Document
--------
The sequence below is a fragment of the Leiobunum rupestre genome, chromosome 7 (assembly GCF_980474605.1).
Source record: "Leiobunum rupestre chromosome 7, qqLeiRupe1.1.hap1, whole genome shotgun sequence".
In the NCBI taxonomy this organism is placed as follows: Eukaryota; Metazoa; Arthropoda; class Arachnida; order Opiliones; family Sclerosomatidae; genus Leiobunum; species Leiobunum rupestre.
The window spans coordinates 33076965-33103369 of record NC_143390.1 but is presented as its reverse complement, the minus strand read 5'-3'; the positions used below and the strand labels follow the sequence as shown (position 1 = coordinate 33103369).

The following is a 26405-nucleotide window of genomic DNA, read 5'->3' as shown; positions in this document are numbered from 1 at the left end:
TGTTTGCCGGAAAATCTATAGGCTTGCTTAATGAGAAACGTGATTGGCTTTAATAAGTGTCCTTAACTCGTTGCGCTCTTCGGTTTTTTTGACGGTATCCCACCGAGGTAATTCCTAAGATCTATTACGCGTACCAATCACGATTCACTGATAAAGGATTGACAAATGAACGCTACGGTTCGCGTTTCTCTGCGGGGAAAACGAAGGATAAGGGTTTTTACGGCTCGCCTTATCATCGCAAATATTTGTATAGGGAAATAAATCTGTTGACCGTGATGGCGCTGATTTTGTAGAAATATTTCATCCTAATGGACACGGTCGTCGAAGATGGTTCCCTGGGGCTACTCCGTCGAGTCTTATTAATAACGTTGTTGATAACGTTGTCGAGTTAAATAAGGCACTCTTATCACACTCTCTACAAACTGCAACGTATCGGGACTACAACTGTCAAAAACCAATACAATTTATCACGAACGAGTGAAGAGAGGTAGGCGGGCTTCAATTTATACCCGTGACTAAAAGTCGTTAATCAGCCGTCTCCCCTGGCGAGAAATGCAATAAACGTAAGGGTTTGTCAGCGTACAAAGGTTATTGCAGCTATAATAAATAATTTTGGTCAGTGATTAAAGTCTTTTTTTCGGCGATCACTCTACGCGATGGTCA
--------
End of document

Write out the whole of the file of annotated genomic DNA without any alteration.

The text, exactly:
The sequence below is a fragment of the Leiobunum rupestre genome, chromosome 7 (assembly GCF_980474605.1).
Source record: "Leiobunum rupestre chromosome 7, qqLeiRupe1.1.hap1, whole genome shotgun sequence".
In the NCBI taxonomy this organism is placed as follows: Eukaryota; Metazoa; Arthropoda; class Arachnida; order Opiliones; family Sclerosomatidae; genus Leiobunum; species Leiobunum rupestre.
The window spans coordinates 33076965-33103369 of record NC_143390.1 but is presented as its reverse complement, the minus strand read 5'-3'; the positions used below and the strand labels follow the sequence as shown (position 1 = coordinate 33103369).

The following is a 26405-nucleotide window of genomic DNA, read 5'->3' as shown; positions in this document are numbered from 1 at the left end:
TGTTTGCCGGAAAATCTATAGGCTTGCTTAATGAGAAACGTGATTGGCTTTAATAAGTGTCCTTAACTCGTTGCGCTCTTCGGTTTTTTTGACGGTATCCCACCGAGGTAATTCCTAAGATCTATTACGCGTACCAATCACGATTCACTGATAAAGGATTGACAAATGAACGCTACGGTTCGCGTTTCTCTGCGGGGAAAACGAAGGATAAGGGTTTTTACGGCTCGCCTTATCATCGCAAATATTTGTATAGGGAAATAAATCTGTTGACCGTGATGGCGCTGATTTTGTAGAAATATTTCATCCTAATGGACACGGTCGTCGAAGATGGTTCCCTGGGGCTACTCCGTCGAGTCTTATTAATAACGTTGTTGATAACGTTGTCGAGTTAAATAAGGCACTCTTATCACACTCTCTACAAACTGCAACGTATCGGGACTACAACTGTCAAAAACCAATACAATTTATCACGAACGAGTGAAGAGAGGTAGGCGGGCTTCAATTTATACCCGTGACTAAAAGTCGTTAATCAGCCGTCTCCCCTGGCGAGAAATGCAATAAACGTAAGGGTTTGTCAGCGTACAAAGGTTATTGCAGCTATAATAAATAATTTTGGTCAGTGATTAAAGTCTTTTTTTCGGCGATCACTCTACGCGATGGTCA